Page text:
Multimorbidity prevalence increased as age increased, being higher in female (ranged from 19.0% to 92.1%) than male (ranged from 12.9% to 92.0%). In patients with multimorbidity, the number of acute diseases was higher in female than male and decreased as age increased, except in male older than 65. In addition, the number of visits increased as age increased, and was higher for female than male in all age groups except 80+ (Table 2).
Patients with multimorbidity had a higher incidence of acute diseases and number of visits in all age strata than non-multimorbidity patients; in both cases, the incidence was higher for female than male (Table 2). Overall, the median (IQR) of number of visits was 8(4–14) in patients with multimorbidity vs. 1(0–4) in the non-multimorbidity group.
The two most prevalent combinations of two chronic diseases were hypertension and lipid disorders in patients older than 45 years. The only acute disease that appeared in both sexes was “bursitis/tendinitis/synovitis NOS” in the oldest age group (80+). In the other age groups, the acute health disease varied by sex (Figure 1).
The five acute diseases with the highest cumulative incidence were similar by sex in any age group. Infections were the most common diagnosis. Cystitis/urinary infection was present among the five most prevalent acute conditions only in women and in the oldest men. In women, the highest significant RR of multimorbidity vs. non-multimorbidity was found for teeth/gum disease (aged 19–24) and upper respiratory infection, acute (80+). In men, this RR was only positive and significant for teeth/gum disease (aged 65–79) (Table 3).
The adjusted analysis of factors associated with multimorbidity showed that the oldest patients (80+ years) with acute diseases and women aged 65–79 with 3 or more acute diseases were more likely to have multimorbidity than patients with no acute diseases. This positive association was only significant in women. Living in a rural area was significantly associated with lower probability of having multimorbidity. Patients who visited a GP more often were more likely than those without visits to have multimorbidity, reaching the highest probability in those aged 65–79 years (Table 4).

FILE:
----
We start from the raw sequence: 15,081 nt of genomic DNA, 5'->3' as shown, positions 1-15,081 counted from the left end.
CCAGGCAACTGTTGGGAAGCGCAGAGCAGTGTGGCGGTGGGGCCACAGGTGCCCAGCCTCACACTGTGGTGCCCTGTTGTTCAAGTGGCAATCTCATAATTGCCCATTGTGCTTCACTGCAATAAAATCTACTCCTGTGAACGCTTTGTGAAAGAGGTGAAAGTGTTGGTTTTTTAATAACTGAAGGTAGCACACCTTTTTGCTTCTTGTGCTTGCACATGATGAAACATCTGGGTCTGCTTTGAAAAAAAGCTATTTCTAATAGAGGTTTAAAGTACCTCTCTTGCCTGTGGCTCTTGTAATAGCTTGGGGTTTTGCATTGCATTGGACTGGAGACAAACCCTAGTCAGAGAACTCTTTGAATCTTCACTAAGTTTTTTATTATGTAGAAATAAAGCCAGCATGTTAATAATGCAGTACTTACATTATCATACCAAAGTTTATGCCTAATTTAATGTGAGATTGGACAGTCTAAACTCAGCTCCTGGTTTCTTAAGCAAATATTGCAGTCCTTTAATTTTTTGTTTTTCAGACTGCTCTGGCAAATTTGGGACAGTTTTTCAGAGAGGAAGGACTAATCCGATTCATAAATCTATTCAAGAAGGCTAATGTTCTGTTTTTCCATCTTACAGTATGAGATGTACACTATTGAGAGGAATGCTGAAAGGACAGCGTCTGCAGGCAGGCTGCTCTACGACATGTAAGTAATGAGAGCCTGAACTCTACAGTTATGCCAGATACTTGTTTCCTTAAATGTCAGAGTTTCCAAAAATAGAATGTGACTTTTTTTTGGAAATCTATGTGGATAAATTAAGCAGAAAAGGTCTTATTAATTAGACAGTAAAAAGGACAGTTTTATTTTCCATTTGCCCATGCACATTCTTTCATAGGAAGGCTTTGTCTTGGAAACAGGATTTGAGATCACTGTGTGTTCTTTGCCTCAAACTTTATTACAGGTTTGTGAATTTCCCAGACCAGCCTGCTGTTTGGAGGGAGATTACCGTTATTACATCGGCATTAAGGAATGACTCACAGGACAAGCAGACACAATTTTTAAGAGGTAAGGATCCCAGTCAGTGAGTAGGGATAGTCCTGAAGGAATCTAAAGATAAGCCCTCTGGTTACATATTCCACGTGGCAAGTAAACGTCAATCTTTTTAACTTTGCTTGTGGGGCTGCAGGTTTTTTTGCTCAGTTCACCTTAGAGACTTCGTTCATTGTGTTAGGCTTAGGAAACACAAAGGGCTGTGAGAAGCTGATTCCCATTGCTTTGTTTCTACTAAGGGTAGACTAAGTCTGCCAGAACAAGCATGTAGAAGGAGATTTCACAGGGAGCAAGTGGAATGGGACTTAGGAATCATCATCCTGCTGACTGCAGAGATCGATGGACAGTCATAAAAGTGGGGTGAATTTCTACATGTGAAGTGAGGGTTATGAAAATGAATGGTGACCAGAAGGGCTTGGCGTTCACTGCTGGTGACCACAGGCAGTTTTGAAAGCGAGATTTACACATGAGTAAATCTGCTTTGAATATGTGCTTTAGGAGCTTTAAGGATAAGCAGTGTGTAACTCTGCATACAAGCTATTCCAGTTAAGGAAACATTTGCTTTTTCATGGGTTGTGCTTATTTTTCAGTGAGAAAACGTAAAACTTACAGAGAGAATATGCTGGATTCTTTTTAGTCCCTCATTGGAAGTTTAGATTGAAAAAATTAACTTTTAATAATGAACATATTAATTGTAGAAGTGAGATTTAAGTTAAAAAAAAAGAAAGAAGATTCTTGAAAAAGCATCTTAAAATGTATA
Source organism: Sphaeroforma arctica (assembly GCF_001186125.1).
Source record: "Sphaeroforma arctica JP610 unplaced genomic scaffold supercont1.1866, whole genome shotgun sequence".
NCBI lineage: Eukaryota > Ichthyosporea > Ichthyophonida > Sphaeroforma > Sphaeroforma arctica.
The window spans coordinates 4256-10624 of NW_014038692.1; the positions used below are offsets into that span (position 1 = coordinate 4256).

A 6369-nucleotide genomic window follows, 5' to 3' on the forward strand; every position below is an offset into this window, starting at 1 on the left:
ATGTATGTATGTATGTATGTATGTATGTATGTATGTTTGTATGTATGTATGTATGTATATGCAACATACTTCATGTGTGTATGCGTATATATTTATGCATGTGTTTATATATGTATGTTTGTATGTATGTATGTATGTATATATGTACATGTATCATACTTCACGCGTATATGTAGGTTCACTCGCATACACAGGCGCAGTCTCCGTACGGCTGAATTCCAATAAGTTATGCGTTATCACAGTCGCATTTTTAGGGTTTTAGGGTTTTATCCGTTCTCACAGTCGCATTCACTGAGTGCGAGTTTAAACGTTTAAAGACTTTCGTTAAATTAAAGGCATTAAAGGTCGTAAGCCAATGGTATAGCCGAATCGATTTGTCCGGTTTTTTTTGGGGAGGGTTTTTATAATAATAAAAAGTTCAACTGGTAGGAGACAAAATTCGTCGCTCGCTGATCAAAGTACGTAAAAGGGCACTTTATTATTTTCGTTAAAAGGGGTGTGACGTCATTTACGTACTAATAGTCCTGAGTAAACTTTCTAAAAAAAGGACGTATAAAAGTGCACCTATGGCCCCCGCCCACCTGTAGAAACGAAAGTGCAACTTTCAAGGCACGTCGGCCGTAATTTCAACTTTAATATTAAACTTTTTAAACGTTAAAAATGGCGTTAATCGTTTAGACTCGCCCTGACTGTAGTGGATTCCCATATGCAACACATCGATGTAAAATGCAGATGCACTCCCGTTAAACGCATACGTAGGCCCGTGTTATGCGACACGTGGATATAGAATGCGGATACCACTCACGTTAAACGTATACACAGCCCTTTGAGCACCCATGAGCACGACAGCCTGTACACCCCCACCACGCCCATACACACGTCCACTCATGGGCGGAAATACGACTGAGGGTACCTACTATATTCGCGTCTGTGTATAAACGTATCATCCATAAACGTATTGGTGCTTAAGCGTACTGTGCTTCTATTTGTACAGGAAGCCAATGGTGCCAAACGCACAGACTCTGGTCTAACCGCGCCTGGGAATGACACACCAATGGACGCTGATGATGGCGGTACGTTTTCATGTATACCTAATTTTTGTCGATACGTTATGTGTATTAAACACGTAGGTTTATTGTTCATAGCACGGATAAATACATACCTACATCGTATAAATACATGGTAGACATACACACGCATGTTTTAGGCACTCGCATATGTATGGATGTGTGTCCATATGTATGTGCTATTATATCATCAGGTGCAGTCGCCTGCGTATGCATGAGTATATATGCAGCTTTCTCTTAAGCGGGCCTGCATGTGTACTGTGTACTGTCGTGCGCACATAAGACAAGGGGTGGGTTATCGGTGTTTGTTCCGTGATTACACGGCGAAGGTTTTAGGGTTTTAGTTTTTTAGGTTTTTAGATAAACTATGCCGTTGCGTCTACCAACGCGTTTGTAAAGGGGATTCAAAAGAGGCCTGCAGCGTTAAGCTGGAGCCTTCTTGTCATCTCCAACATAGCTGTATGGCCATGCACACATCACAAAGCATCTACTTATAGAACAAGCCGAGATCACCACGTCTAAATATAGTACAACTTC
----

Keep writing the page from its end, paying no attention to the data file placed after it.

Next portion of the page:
Statement of principal findings
Almost half of the study population had multimorbidity, with infections (mainly acute upper respiratory infection) the most common acute disease in both sexes and all age groups. The most frequent multimorbidity pattern of chronic diseases was the combination of hypertension and dyslipidemia in adults over 45 years of age.
We observed a decrease in the number of acute diseases recorded as age increased. Nonetheless, in adjusted models female older than 65 who had acute diseases were more likely to have multimorbidity.
Finally, the use of health services was positively associated with a diagnosis of multimorbidity. Living in a rural area decreased the probability of multimorbidity.
Strengths and weaknesses of the study
A major strength of this study is the analysis of a large, high-quality database of primary-care records, representative of a large population. In the context of a national health system with universal coverage, EHR data have been shown to yield more reliable and representative conclusions than those derived from survey-based studies . Another important strength was the inclusion of all chronic and acute diagnoses registered in EHR, which contributed to a more accurate analysis of the association between acute and chronic diseases and of the disease combinations present in multimorbidity in this population. To synthesize the results, we present here only the most frequent combinations. Finally, few studies have incorporated acute diseases in the study of multimorbidity patterns  and none analyzed the relationship between multimorbidity and acute morbidity.